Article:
Fire strikes Simon’s Town

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In the somber light of dawn, we view the terrible destruction caused by the runaway fire which raged through Simon’s Town over the last two days.   The acrid scent of scarred vegetation greets us, but luck is on our side with welcome rain last night.  Thirteen ‘structures’ were affected with three homes being totally destroyed and the homeowners lives shattered.   It is doubly disastrous as arson is suspected as the cause of the fire.  A heartfelt tribute goes to the City of Cape Town’s fire crew and the emergency teams who worked round the clock to extinguish the blaze and keep the residents safe.

For further images see photographer Justin Sullivan’s captures of the devastation of the Simons Town blaze.

 

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21 thoughts on “Fire strikes Simon’s Town

    1. Yes! Thank goodness as this fire raged out of control with the wind pushing it all over the place. All credit to the COCT for a really sterling effort. They have really jacked up training and getting the fire crewa properly equipped whether permanent staff or volunteer. Even the NSRI were on standby off the coast with a spotter plane co-ordinating from the skies.

      1. Fortunately not one person injured nor loss of life. I worry about the wildlife on the moutain, but the enviromental ecologists tell us that nature balances through evolving with fire adaptive processes.

      2. Well nature has had a tough time recently, I imagine a lot of wildlife and plants are only just recovering from those dreadful fires last year (or was it this year?)

    1. Yes, so senseless and devastating for those who lost their homes. The mountain will repair as the ecology of the fynbos vegetation needs fire, but heartfelt thoughts for those who must rebuild their lives.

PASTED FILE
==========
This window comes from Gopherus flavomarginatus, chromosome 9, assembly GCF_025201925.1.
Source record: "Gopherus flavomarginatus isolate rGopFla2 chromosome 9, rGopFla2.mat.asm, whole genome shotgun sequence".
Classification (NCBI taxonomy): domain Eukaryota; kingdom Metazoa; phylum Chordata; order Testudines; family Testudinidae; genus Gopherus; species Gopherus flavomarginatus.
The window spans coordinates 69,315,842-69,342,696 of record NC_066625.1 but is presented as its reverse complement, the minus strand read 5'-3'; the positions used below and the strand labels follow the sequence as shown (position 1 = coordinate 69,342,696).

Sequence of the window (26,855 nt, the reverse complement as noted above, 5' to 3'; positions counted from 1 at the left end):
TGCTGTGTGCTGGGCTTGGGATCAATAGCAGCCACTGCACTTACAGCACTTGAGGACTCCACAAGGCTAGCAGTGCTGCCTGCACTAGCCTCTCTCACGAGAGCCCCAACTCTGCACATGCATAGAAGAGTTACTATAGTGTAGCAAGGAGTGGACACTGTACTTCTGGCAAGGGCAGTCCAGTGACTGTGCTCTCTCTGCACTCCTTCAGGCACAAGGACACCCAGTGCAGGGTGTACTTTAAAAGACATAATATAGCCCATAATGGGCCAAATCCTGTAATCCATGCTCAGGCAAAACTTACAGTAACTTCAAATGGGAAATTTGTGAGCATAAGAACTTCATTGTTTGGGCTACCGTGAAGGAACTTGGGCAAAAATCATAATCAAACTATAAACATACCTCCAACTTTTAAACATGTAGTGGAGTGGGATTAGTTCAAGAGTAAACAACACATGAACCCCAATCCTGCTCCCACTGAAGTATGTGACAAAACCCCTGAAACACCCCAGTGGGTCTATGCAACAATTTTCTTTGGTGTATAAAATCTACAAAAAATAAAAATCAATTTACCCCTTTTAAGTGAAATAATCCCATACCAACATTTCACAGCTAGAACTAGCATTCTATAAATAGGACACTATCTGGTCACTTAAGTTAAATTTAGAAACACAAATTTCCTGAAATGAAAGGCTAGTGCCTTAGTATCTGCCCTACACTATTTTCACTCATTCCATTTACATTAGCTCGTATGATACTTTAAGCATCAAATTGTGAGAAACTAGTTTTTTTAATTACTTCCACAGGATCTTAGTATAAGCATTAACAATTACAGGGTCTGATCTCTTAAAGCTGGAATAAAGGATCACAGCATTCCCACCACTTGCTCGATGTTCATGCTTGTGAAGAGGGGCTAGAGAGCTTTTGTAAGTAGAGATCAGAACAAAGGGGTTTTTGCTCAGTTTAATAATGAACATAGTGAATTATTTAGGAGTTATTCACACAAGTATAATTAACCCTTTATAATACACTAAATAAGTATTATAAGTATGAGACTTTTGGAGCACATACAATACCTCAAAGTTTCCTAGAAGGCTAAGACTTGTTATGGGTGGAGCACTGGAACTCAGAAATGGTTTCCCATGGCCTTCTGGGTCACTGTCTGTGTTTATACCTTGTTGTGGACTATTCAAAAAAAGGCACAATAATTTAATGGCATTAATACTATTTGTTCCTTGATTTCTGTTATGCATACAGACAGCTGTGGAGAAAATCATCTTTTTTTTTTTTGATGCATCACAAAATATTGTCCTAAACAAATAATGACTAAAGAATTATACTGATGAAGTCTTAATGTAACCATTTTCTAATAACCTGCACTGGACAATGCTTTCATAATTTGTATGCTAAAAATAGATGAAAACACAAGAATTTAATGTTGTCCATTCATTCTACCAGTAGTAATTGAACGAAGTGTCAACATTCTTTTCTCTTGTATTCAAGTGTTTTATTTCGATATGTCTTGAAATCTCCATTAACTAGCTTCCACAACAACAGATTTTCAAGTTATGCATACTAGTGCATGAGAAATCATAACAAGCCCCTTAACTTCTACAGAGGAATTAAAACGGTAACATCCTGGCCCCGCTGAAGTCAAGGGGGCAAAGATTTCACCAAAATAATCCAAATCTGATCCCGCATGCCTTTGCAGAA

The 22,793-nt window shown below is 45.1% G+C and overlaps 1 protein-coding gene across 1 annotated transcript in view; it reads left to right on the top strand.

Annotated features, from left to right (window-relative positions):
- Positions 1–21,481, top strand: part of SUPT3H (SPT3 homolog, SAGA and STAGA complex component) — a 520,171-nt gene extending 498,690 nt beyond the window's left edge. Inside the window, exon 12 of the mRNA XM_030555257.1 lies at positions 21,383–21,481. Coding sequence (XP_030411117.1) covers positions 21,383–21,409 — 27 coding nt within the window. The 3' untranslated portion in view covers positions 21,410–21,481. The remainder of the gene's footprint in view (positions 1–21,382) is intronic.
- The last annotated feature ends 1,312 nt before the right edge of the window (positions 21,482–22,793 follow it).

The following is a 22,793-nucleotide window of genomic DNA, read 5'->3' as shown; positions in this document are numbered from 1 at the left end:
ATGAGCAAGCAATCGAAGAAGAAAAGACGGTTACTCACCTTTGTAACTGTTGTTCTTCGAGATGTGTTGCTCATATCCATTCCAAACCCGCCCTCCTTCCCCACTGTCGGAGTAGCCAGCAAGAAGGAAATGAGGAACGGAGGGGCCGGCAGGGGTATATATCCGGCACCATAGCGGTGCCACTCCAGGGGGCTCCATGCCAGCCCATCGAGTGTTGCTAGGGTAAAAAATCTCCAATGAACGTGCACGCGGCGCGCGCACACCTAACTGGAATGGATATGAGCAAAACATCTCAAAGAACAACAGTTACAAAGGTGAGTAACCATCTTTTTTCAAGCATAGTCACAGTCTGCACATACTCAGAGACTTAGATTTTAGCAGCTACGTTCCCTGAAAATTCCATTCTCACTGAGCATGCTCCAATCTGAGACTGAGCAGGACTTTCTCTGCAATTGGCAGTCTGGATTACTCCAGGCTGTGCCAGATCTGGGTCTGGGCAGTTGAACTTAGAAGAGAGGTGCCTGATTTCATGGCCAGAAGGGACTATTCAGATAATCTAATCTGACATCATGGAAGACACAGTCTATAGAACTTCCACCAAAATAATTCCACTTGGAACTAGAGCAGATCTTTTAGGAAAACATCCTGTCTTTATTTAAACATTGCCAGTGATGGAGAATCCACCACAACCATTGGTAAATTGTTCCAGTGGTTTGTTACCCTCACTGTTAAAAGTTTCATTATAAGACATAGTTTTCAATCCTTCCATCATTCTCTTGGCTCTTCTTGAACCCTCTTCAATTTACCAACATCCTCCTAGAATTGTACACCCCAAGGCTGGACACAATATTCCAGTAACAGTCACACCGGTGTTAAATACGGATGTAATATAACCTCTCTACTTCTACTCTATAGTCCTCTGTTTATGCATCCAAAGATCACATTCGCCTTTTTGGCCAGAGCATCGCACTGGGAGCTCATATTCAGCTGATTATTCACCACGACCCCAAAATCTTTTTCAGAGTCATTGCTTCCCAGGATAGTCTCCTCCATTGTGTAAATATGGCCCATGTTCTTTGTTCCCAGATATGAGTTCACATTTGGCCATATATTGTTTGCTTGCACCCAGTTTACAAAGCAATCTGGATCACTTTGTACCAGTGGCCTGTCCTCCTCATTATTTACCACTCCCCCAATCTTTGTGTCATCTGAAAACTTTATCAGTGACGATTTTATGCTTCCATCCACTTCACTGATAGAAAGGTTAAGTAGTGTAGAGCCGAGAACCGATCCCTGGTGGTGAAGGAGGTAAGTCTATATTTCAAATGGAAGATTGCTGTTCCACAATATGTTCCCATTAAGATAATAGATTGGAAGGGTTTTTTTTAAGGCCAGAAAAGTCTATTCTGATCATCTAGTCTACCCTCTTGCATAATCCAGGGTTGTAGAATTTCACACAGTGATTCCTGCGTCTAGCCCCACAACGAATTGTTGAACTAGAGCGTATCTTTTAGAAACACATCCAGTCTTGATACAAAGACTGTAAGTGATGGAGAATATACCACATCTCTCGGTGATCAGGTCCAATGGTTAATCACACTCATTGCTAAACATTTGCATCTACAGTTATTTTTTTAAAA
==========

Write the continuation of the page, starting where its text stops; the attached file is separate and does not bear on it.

1. The botanists reckon that the plants, particularly the protea stands were well overdue for a burn. That’s the beneficial side though the downside is the destruction to the human habitat, and the homes that were gutted. Fortunately it was brought under control and then it rained. Thank goodness!

    1. Yes, it’s very sobering to learn that a house can be razed to the ground in 4 minutes flat. The scenes here of the gutted homes are unbelievable – that there is nothing left, barring a pile of rubble. Oh Gilly, it is so sad.

    1. Yes, the forensic guys will collect any evidence. Two fires within two months started in the same area gets the suspicions going. It was a weird swing of emotions to come so close to losing everything to having to get back down again to the humdrum routine of what to cook for supper and carry on as normal? Hearfelt thoughts for those who did lose everything. The fire crews were tremendous and thank goodness for the helicopter pilot who water-bombed the advancing flames at my neighbour’s house. It was a close call for us!

      1. Glad to know you were physically unscathed Liz, though the experience must have been terribly agonising and I can also imagine your anguish at what happened to your friends and neighbours.

  1. If arson is the cause, that is very sad. Your pictures do capture the remnants well. in a positive stance (if there could be one at this time) is I like how…after the ground has been burnt… the green shoots that pop afterwards carry such hope and joy…

  2. How tragic for those that lost their homes, particularly if the fire was deliberately set. Arson and carelessness are responsible for many serious fires in Andalucia, Southern Spain during the dry months, and this summer deliberate fire setting was a major problem in areas of South Wales too, where natural fires are definitely not a natural phenomenon.

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